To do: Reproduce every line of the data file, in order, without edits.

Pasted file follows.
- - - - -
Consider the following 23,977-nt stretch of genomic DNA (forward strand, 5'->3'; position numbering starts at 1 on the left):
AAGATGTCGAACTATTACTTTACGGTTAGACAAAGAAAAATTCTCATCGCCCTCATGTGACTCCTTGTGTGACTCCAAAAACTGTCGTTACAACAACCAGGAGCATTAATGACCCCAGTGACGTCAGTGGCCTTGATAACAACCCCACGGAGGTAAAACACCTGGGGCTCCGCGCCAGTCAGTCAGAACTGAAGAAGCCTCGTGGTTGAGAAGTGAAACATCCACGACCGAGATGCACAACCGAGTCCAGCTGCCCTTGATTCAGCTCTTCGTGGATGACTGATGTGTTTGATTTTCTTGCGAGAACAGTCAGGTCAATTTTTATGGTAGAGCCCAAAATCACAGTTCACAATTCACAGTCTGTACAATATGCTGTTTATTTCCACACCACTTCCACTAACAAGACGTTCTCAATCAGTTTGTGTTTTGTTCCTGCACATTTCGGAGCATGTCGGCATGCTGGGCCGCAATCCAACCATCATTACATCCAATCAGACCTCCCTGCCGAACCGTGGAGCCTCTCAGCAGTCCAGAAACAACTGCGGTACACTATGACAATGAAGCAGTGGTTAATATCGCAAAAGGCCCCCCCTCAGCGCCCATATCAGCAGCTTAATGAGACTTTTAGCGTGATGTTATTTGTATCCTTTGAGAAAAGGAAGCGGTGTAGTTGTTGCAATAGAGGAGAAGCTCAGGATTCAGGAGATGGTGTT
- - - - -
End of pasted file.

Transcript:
Consider the following 23,977-nt stretch of genomic DNA (forward strand, 5'->3'; position numbering starts at 1 on the left):
AAGATGTCGAACTATTACTTTACGGTTAGACAAAGAAAAATTCTCATCGCCCTCATGTGACTCCTTGTGTGACTCCAAAAACTGTCGTTACAACAACCAGGAGCATTAATGACCCCAGTGACGTCAGTGGCCTTGATAACAACCCCACGGAGGTAAAACACCTGGGGCTCCGCGCCAGTCAGTCAGAACTGAAGAAGCCTCGTGGTTGAGAAGTGAAACATCCACGACCGAGATGCACAACCGAGTCCAGCTGCCCTTGATTCAGCTCTTCGTGGATGACTGATGTGTTTGATTTTCTTGCGAGAACAGTCAGGTCAATTTTTATGGTAGAGCCCAAAATCACAGTTCACAATTCACAGTCTGTACAATATGCTGTTTATTTCCACACCACTTCCACTAACAAGACGTTCTCAATCAGTTTGTGTTTTGTTCCTGCACATTTCGGAGCATGTCGGCATGCTGGGCCGCAATCCAACCATCATTACATCCAATCAGACCTCCCTGCCGAACCGTGGAGCCTCTCAGCAGTCCAGAAACAACTGCGGTACACTATGACAATGAAGCAGTGGTTAATATCGCAAAAGGCCCCCCCTCAGCGCCCATATCAGCAGCTTAATGAGACTTTTAGCGTGATGTTATTTGTATCCTTTGAGAAAAGGAAGCGGTGTAGTTGTTGCAATAGAGGAGAAGCTCAGGATTCAGGAGATGGTGTT